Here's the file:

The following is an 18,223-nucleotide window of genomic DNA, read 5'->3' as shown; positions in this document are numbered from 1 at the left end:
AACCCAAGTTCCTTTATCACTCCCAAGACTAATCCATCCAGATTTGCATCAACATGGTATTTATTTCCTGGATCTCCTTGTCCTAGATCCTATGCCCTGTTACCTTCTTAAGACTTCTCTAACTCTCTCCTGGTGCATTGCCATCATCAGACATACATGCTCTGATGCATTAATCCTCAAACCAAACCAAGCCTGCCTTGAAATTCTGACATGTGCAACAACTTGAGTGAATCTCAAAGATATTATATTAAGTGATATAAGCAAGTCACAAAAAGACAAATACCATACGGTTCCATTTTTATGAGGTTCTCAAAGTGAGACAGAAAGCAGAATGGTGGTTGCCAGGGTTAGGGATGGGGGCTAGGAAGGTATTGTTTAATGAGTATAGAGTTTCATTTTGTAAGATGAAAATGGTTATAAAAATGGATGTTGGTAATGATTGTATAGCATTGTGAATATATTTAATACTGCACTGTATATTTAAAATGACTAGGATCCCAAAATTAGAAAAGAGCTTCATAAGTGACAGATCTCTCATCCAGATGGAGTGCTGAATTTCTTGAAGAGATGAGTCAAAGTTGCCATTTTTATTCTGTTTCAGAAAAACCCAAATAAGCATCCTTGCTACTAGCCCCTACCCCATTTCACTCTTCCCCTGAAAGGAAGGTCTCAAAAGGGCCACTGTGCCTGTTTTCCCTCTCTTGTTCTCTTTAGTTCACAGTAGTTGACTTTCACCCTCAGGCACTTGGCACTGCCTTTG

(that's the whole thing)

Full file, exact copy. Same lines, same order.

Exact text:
The following is an 18,223-nucleotide window of genomic DNA, read 5'->3' as shown; positions in this document are numbered from 1 at the left end:
AACCCAAGTTCCTTTATCACTCCCAAGACTAATCCATCCAGATTTGCATCAACATGGTATTTATTTCCTGGATCTCCTTGTCCTAGATCCTATGCCCTGTTACCTTCTTAAGACTTCTCTAACTCTCTCCTGGTGCATTGCCATCATCAGACATACATGCTCTGATGCATTAATCCTCAAACCAAACCAAGCCTGCCTTGAAATTCTGACATGTGCAACAACTTGAGTGAATCTCAAAGATATTATATTAAGTGATATAAGCAAGTCACAAAAAGACAAATACCATACGGTTCCATTTTTATGAGGTTCTCAAAGTGAGACAGAAAGCAGAATGGTGGTTGCCAGGGTTAGGGATGGGGGCTAGGAAGGTATTGTTTAATGAGTATAGAGTTTCATTTTGTAAGATGAAAATGGTTATAAAAATGGATGTTGGTAATGATTGTATAGCATTGTGAATATATTTAATACTGCACTGTATATTTAAAATGACTAGGATCCCAAAATTAGAAAAGAGCTTCATAAGTGACAGATCTCTCATCCAGATGGAGTGCTGAATTTCTTGAAGAGATGAGTCAAAGTTGCCATTTTTATTCTGTTTCAGAAAAACCCAAATAAGCATCCTTGCTACTAGCCCCTACCCCATTTCACTCTTCCCCTGAAAGGAAGGTCTCAAAAGGGCCACTGTGCCTGTTTTCCCTCTCTTGTTCTCTTTAGTTCACAGTAGTTGACTTTCACCCTCAGGCACTTGGCACTGCCTTTG